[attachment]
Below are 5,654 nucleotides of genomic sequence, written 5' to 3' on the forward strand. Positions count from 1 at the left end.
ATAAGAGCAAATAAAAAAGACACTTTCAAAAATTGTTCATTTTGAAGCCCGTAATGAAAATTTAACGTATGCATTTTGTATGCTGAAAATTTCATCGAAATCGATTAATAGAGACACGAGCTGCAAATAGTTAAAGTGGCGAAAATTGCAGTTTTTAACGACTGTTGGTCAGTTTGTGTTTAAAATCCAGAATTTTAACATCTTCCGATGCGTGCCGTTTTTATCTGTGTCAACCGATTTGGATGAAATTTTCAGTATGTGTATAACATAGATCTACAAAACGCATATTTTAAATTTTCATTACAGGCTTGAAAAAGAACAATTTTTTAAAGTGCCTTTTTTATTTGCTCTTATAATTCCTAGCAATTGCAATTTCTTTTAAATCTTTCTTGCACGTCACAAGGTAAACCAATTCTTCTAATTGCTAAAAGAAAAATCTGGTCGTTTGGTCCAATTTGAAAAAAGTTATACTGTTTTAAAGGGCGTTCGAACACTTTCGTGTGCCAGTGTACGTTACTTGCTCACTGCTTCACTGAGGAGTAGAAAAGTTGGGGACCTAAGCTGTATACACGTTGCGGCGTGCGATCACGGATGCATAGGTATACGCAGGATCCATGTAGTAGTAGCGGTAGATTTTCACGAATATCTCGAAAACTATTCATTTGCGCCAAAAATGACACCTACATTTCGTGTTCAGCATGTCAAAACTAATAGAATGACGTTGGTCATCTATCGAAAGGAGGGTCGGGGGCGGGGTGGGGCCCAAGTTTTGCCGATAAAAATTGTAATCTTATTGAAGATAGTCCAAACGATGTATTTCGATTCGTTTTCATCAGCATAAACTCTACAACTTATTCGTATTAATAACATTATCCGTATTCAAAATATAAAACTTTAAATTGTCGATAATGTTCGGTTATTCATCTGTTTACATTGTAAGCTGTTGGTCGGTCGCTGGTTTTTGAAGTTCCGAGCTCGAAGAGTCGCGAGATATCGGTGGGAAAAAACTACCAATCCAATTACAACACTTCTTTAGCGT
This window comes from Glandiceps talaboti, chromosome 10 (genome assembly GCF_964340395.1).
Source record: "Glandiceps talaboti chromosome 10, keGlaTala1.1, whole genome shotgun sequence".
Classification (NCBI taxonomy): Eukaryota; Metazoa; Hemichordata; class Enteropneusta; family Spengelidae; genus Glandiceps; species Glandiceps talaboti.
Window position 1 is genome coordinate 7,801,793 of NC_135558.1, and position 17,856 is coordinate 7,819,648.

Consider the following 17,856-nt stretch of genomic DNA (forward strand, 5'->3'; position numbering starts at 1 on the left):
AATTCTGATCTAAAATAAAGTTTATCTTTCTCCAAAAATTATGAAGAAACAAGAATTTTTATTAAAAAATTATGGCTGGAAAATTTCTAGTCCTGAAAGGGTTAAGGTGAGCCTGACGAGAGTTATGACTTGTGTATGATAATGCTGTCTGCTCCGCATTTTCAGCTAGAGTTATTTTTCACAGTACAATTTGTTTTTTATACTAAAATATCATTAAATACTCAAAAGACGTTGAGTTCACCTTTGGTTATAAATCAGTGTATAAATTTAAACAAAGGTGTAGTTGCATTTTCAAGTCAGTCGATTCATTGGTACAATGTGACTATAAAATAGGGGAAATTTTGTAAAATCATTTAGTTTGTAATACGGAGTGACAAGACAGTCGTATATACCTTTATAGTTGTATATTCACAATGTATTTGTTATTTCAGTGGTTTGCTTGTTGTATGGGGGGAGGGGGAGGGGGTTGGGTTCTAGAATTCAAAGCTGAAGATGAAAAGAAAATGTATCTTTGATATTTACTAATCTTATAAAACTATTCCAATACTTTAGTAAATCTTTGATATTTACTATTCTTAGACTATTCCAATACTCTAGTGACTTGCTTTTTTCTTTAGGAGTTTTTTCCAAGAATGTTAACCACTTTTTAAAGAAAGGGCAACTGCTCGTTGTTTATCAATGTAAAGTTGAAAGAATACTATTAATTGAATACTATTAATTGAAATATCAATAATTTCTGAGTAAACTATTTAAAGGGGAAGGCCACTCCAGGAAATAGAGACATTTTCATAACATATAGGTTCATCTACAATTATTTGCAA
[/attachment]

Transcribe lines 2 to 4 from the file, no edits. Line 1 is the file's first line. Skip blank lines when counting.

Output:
ATAAGAGCAAATAAAAAAGACACTTTCAAAAATTGTTCATTTTGAAGCCCGTAATGAAAATTTAACGTATGCATTTTGTATGCTGAAAATTTCATCGAAATCGATTAATAGAGACACGAGCTGCAAATAGTTAAAGTGGCGAAAATTGCAGTTTTTAACGACTGTTGGTCAGTTTGTGTTTAAAATCCAGAATTTTAACATCTTCCGATGCGTGCCGTTTTTATCTGTGTCAACCGATTTGGATGAAATTTTCAGTATGTGTATAACATAGATCTACAAAACGCATATTTTAAATTTTCATTACAGGCTTGAAAAAGAACAATTTTTTAAAGTGCCTTTTTTATTTGCTCTTATAATTCCTAGCAATTGCAATTTCTTTTAAATCTTTCTTGCACGTCACAAGGTAAACCAATTCTTCTAATTGCTAAAAGAAAAATCTGGTCGTTTGGTCCAATTTGAAAAAAGTTATACTGTTTTAAAGGGCGTTCGAACACTTTCGTGTGCCAGTGTACGTTACTTGCTCACTGCTTCACTGAGGAGTAGAAAAGTTGGGGACCTAAGCTGTATACACGTTGCGGCGTGCGATCACGGATGCATAGGTATACGCAGGATCCATGTAGTAGTAGCGGTAGATTTTCACGAATATCTCGAAAACTATTCATTTGCGCCAAAAATGACACCTACATTTCGTGTTCAGCATGTCAAAACTAATAGAATGACGTTGGTCATCTATCGAAAGGAGGGTCGGGGGCGGGGTGGGGCCCAAGTTTTGCCGATAAAAATTGTAATCTTATTGAAGATAGTCCAAACGATGTATTTCGATTCGTTTTCATCAGCATAAACTCTACAACTTATTCGTATTAATAACATTATCCGTATTCAAAATATAAAACTTTAAATTGTCGATAATGTTCGGTTATTCATCTGTTTACATTGTAAGCTGTTGGTCGGTCGCTGGTTTTTGAAGTTCCGAGCTCGAAGAGTCGCGAGATATCGGTGGGAAAAAACTACCAATCCAATTACAACACTTCTTTAGCGT
This window comes from Glandiceps talaboti, chromosome 10 (genome assembly GCF_964340395.1).
Source record: "Glandiceps talaboti chromosome 10, keGlaTala1.1, whole genome shotgun sequence".